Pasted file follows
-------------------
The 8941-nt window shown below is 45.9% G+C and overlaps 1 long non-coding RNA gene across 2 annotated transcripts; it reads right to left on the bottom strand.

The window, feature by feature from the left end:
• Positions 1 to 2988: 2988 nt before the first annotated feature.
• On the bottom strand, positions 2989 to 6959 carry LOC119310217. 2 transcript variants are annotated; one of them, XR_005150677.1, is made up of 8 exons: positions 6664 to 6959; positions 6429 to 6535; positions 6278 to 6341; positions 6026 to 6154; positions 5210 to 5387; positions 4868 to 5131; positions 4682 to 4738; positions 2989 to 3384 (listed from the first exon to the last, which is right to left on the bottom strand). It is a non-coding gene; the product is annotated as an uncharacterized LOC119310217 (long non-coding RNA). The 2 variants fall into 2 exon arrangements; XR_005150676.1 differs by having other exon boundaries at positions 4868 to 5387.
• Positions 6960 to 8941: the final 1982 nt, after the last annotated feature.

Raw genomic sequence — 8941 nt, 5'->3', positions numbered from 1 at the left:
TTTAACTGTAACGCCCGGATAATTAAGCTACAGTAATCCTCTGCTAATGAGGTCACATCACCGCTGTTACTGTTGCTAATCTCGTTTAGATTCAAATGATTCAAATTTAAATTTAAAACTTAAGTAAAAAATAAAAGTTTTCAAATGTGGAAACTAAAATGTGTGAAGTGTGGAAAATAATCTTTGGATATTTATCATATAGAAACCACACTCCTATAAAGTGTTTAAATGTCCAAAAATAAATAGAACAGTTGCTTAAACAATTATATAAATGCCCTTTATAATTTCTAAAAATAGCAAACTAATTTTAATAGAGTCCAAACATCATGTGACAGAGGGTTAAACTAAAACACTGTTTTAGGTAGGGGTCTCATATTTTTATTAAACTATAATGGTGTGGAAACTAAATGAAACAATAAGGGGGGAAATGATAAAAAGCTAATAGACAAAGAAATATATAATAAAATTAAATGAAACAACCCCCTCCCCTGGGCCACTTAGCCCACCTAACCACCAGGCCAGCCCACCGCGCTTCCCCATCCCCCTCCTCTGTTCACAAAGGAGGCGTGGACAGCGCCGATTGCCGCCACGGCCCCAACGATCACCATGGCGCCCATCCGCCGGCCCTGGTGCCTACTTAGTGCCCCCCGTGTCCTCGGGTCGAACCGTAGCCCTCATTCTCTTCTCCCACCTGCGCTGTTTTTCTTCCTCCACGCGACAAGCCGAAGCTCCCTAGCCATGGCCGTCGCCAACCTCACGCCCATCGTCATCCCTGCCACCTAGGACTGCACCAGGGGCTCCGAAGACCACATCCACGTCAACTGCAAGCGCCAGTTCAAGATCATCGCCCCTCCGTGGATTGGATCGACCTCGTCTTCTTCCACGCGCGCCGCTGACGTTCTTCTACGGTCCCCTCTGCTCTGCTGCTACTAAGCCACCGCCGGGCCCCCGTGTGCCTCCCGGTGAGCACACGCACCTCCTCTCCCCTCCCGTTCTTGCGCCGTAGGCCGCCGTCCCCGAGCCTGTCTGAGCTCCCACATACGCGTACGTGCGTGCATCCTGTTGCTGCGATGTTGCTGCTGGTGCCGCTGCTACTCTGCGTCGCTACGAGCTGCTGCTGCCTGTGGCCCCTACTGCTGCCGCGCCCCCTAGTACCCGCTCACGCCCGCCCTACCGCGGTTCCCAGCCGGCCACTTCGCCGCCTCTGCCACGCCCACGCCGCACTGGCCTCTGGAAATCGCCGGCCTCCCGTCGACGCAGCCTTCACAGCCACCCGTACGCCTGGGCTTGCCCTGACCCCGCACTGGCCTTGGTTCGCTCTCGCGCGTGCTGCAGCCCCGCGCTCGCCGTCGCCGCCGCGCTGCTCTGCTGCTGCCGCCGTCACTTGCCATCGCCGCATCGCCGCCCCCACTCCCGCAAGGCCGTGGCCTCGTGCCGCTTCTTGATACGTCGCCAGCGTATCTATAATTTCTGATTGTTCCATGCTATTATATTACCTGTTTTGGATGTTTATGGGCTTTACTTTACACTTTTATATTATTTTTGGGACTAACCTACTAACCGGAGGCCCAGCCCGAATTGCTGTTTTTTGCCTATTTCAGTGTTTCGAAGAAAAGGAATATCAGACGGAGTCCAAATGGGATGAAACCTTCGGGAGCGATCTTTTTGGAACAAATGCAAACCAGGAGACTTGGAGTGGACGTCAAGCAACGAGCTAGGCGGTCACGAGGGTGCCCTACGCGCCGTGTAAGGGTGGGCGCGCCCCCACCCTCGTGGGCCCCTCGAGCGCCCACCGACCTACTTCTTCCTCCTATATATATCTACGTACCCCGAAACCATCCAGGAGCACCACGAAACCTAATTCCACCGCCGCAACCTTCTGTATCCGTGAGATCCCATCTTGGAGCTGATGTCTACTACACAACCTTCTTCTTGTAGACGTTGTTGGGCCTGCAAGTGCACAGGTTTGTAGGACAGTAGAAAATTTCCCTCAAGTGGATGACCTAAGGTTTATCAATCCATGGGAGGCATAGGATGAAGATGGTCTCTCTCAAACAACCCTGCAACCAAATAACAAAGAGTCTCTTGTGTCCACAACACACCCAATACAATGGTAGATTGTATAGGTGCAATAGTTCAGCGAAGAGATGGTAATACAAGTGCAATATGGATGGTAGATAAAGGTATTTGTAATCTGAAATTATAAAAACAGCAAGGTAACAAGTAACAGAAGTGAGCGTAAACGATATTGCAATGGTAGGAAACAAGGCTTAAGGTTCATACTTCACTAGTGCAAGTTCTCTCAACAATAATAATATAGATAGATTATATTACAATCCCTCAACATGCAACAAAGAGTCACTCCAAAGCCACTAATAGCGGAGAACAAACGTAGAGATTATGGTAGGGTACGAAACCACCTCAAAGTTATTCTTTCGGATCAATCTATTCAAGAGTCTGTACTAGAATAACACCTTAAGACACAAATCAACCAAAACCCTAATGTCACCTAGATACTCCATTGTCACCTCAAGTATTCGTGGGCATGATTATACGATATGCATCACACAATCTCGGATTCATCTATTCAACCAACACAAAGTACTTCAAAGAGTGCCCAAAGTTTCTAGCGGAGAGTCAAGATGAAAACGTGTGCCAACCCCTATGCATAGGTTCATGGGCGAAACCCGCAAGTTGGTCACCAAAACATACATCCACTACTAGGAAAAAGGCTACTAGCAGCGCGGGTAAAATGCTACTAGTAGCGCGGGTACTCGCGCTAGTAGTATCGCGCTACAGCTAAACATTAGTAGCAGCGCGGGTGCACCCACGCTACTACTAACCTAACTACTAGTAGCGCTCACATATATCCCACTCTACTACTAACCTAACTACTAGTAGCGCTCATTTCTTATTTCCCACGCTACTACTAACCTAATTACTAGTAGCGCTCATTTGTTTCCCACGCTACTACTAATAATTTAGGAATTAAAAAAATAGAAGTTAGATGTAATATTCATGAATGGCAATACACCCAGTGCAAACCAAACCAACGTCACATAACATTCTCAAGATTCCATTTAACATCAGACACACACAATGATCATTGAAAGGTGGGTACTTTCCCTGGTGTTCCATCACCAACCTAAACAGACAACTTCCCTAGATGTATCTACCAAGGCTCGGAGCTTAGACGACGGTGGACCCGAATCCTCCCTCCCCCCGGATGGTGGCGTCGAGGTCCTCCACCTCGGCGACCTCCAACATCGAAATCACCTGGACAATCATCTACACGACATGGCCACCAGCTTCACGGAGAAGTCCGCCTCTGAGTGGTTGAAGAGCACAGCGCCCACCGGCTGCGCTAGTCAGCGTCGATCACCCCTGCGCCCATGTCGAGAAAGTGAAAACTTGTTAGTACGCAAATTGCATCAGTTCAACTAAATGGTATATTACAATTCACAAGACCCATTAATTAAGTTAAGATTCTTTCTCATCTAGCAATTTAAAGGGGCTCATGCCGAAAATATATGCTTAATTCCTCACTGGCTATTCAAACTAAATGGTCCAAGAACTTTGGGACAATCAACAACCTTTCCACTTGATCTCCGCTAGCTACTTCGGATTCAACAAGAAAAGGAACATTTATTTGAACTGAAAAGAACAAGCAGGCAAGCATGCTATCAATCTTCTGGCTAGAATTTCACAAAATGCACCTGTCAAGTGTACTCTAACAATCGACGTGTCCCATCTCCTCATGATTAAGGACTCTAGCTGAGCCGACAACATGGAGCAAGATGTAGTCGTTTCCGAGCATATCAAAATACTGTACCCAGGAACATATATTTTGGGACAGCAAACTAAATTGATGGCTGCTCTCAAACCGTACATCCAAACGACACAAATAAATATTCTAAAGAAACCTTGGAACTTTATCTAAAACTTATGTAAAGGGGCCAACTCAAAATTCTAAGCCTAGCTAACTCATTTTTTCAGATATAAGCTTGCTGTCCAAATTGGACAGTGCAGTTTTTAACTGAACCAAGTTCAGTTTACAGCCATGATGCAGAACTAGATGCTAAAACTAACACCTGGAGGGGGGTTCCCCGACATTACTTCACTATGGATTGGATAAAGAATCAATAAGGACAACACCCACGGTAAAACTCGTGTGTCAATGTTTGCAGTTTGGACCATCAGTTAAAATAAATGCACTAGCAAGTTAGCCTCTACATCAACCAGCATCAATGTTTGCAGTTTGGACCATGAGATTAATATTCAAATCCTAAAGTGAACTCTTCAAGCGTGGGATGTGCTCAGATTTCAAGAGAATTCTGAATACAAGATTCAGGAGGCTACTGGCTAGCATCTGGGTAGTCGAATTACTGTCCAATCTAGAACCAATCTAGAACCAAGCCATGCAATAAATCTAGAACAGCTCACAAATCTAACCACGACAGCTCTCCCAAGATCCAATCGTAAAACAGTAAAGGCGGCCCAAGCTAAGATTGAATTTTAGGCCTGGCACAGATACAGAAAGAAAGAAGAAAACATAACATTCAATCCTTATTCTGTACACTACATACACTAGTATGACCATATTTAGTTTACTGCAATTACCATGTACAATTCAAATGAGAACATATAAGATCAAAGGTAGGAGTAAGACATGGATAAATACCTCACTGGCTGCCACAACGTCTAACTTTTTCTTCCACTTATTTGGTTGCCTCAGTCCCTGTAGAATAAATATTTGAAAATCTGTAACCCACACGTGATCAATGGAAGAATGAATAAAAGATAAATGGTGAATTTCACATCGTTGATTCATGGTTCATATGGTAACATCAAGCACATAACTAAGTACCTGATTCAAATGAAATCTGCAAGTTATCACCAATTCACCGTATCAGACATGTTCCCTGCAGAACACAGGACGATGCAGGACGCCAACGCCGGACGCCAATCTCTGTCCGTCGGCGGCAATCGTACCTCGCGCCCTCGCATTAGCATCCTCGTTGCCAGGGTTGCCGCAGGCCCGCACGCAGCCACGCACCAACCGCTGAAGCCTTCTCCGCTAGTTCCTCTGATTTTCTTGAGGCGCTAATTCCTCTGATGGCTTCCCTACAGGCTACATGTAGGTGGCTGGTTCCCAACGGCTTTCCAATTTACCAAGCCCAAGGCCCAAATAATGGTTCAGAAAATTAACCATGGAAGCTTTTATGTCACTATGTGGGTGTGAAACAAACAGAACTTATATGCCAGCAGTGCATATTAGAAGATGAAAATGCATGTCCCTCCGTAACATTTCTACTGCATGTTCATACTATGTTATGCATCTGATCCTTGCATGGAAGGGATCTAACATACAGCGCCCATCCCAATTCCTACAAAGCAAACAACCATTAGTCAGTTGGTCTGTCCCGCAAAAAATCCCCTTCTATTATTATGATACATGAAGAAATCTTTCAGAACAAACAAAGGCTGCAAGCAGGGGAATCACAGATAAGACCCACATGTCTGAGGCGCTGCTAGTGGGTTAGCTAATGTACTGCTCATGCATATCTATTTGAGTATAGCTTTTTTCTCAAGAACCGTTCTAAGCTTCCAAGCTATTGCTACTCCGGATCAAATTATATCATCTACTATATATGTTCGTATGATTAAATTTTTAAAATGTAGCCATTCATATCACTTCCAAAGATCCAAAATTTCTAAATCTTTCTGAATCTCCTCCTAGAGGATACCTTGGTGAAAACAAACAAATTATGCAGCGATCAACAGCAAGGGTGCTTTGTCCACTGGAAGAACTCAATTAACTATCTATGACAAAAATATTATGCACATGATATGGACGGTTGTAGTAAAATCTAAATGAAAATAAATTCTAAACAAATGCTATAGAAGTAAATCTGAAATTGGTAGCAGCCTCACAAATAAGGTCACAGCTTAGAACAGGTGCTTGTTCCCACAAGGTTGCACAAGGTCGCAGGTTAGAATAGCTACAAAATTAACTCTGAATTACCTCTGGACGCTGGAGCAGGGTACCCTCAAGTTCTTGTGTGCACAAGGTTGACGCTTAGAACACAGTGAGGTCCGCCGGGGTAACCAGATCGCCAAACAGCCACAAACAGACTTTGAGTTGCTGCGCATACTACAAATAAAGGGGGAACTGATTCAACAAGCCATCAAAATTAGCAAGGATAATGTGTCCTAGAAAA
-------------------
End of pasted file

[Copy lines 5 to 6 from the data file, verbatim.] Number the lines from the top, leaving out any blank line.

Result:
• Positions 6960 to 8941: the final 1982 nt, after the last annotated feature.

Raw genomic sequence — 8941 nt, 5'->3', positions numbered from 1 at the left: